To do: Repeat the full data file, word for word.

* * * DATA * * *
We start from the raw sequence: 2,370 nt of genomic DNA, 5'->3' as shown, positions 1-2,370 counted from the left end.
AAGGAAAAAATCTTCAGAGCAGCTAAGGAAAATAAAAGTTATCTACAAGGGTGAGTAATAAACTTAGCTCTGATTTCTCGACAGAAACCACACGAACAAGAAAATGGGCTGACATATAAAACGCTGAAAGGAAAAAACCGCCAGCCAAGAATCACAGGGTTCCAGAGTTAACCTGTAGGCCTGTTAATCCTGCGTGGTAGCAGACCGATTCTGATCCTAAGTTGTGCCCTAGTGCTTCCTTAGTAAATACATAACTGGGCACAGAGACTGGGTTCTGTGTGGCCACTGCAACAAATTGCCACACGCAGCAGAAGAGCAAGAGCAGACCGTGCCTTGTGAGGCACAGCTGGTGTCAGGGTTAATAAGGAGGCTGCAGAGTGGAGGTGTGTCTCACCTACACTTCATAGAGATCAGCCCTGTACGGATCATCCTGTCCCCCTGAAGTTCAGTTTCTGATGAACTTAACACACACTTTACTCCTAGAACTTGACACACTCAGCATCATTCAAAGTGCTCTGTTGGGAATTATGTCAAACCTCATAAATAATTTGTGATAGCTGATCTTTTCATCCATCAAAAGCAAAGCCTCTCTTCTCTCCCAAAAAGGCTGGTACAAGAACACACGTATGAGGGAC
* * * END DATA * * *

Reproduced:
We start from the raw sequence: 2,370 nt of genomic DNA, 5'->3' as shown, positions 1-2,370 counted from the left end.
AAGGAAAAAATCTTCAGAGCAGCTAAGGAAAATAAAAGTTATCTACAAGGGTGAGTAATAAACTTAGCTCTGATTTCTCGACAGAAACCACACGAACAAGAAAATGGGCTGACATATAAAACGCTGAAAGGAAAAAACCGCCAGCCAAGAATCACAGGGTTCCAGAGTTAACCTGTAGGCCTGTTAATCCTGCGTGGTAGCAGACCGATTCTGATCCTAAGTTGTGCCCTAGTGCTTCCTTAGTAAATACATAACTGGGCACAGAGACTGGGTTCTGTGTGGCCACTGCAACAAATTGCCACACGCAGCAGAAGAGCAAGAGCAGACCGTGCCTTGTGAGGCACAGCTGGTGTCAGGGTTAATAAGGAGGCTGCAGAGTGGAGGTGTGTCTCACCTACACTTCATAGAGATCAGCCCTGTACGGATCATCCTGTCCCCCTGAAGTTCAGTTTCTGATGAACTTAACACACACTTTACTCCTAGAACTTGACACACTCAGCATCATTCAAAGTGCTCTGTTGGGAATTATGTCAAACCTCATAAATAATTTGTGATAGCTGATCTTTTCATCCATCAAAAGCAAAGCCTCTCTTCTCTCCCAAAAAGGCTGGTACAAGAACACACGTATGAGGGAC